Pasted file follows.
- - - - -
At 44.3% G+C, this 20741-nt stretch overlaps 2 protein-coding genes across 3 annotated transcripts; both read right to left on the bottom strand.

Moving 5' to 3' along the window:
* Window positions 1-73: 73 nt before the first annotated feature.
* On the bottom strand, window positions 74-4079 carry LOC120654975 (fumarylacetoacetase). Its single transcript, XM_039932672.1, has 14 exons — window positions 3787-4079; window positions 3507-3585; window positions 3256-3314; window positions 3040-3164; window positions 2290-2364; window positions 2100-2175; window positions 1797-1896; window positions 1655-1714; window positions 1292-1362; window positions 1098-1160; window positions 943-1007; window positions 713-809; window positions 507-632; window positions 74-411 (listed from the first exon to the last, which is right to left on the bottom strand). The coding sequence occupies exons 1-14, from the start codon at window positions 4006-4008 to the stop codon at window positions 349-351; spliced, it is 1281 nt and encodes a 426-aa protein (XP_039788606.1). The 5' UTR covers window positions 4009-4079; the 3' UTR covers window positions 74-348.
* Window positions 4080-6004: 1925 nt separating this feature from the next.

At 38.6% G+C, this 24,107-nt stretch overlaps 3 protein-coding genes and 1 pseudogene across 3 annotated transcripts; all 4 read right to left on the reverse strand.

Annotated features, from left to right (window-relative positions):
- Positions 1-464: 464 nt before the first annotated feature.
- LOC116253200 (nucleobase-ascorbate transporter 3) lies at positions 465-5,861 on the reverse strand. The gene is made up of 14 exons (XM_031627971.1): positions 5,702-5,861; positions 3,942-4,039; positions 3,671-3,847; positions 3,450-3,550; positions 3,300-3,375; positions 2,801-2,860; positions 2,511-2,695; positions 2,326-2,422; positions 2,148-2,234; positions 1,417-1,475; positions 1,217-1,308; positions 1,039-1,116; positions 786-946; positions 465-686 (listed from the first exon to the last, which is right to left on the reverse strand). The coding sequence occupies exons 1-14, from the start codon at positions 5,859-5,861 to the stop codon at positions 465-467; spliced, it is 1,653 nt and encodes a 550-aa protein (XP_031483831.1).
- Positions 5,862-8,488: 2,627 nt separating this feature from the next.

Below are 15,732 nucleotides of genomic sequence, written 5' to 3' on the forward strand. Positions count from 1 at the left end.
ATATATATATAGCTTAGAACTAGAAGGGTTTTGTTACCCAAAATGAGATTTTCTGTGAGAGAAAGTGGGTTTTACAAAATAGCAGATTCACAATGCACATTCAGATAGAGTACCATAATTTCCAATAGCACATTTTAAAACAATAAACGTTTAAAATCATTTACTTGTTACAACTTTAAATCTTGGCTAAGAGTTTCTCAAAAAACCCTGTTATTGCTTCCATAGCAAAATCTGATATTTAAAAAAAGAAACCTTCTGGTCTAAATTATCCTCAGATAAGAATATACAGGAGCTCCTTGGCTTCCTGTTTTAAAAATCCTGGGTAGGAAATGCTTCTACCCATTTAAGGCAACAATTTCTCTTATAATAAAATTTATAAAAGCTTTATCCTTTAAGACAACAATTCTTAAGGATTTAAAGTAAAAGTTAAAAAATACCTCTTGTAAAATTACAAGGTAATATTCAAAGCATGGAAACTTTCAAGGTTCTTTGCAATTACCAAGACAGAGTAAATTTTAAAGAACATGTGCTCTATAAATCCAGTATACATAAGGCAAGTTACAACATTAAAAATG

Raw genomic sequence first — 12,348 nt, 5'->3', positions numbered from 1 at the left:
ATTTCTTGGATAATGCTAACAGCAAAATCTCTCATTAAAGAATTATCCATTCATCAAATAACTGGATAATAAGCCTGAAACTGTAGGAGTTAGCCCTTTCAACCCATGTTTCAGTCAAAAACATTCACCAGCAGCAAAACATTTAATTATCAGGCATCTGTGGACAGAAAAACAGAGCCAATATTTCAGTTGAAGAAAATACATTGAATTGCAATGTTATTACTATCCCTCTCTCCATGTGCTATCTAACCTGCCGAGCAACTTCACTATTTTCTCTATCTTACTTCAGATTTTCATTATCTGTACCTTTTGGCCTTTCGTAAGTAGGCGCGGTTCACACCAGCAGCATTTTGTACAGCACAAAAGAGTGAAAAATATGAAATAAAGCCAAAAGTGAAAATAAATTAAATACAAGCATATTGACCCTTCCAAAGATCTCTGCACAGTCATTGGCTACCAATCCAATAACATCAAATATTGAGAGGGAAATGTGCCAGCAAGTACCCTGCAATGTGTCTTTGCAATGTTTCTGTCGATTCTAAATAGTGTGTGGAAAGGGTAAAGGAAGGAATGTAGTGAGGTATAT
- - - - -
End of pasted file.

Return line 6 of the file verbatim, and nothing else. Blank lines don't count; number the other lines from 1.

At 38.6% G+C, this 24,107-nt stretch overlaps 3 protein-coding genes and 1 pseudogene across 3 annotated transcripts; all 4 read right to left on the reverse strand.